"I'd like to thank the taxpayers of Long Beach for this structured settlement of $7.95 million," Goldstein said.
Goldstein is grateful, but says no amount of money can repay him for the years he lost in some of California's worst prisons.
The former marine was convicted in the 1979 shotgun murder of a drug dealer not far from Goldstein's rented Long Beach home at the time.
"The conviction was based on two key pieces of evidence," said Goldstein's attorney, Barrett Litt. "An informant who later turned out had a deal he lied about in exchanged for his testimony, and an eyewitness who was coached to tell police that Mr. Goldstein was the person who committed the murder."
An appeals court found there was no physical evidence that Goldstein committed the crime. The court determined that testimony from the two witnesses had been unreliable.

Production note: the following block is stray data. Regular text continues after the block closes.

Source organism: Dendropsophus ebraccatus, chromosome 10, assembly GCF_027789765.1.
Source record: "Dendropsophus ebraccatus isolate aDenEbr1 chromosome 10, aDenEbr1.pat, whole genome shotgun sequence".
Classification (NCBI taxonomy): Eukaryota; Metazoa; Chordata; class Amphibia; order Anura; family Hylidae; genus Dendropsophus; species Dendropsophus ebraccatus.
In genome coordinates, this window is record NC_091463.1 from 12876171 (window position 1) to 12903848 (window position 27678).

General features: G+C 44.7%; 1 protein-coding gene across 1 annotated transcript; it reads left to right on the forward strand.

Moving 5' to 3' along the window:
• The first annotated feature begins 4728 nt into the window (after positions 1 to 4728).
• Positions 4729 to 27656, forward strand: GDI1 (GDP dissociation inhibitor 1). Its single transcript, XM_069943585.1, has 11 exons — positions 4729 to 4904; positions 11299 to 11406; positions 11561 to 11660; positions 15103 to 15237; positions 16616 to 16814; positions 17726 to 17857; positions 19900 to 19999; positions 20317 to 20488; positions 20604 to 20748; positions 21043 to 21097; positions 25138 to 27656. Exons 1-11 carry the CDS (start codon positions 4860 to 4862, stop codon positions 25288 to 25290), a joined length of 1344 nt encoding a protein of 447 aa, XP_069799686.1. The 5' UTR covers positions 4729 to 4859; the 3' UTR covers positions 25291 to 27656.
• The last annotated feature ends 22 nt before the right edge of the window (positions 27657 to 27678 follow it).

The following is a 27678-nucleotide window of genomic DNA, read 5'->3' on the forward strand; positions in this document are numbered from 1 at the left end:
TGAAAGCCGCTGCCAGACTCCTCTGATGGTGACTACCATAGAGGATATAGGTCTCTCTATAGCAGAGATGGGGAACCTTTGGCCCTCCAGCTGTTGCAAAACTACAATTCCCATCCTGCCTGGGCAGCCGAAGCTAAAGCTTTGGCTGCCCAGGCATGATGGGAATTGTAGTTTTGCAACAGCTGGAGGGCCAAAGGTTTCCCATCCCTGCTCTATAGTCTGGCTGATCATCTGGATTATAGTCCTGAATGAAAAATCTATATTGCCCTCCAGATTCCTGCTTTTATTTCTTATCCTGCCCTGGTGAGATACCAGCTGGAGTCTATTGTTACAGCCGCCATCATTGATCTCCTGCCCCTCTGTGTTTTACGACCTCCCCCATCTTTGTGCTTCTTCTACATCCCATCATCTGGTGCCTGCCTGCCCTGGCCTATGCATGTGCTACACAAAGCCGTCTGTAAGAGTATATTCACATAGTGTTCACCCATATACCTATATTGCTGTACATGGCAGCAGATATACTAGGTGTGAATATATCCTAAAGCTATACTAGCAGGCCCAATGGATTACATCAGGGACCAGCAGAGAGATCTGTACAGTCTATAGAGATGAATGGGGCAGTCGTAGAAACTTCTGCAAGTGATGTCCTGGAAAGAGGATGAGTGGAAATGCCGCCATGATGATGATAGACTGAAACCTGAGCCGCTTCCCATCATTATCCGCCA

Goldstein's lawsuit claimed misconduct by Long Beach police detectives, which included alleged attempts to sway eyewitness testimony.
"In this case, there was a clear deal that was given to the informant," said Attorney Ron Kaye. "No ifs, ands or buts and the jury never heard about this deal."
"Long Beach is not alone in their abuses," Goldstein said. "Around the country there are other wrongful convicted individuals that are being released every day."
Goldstein said he will donate part of his settlement money to organizations that work on behalf of those wrongfully convicted.
"I hope that I can be an inspiration to those who are still struggling to prove their innocence," Goldstein said.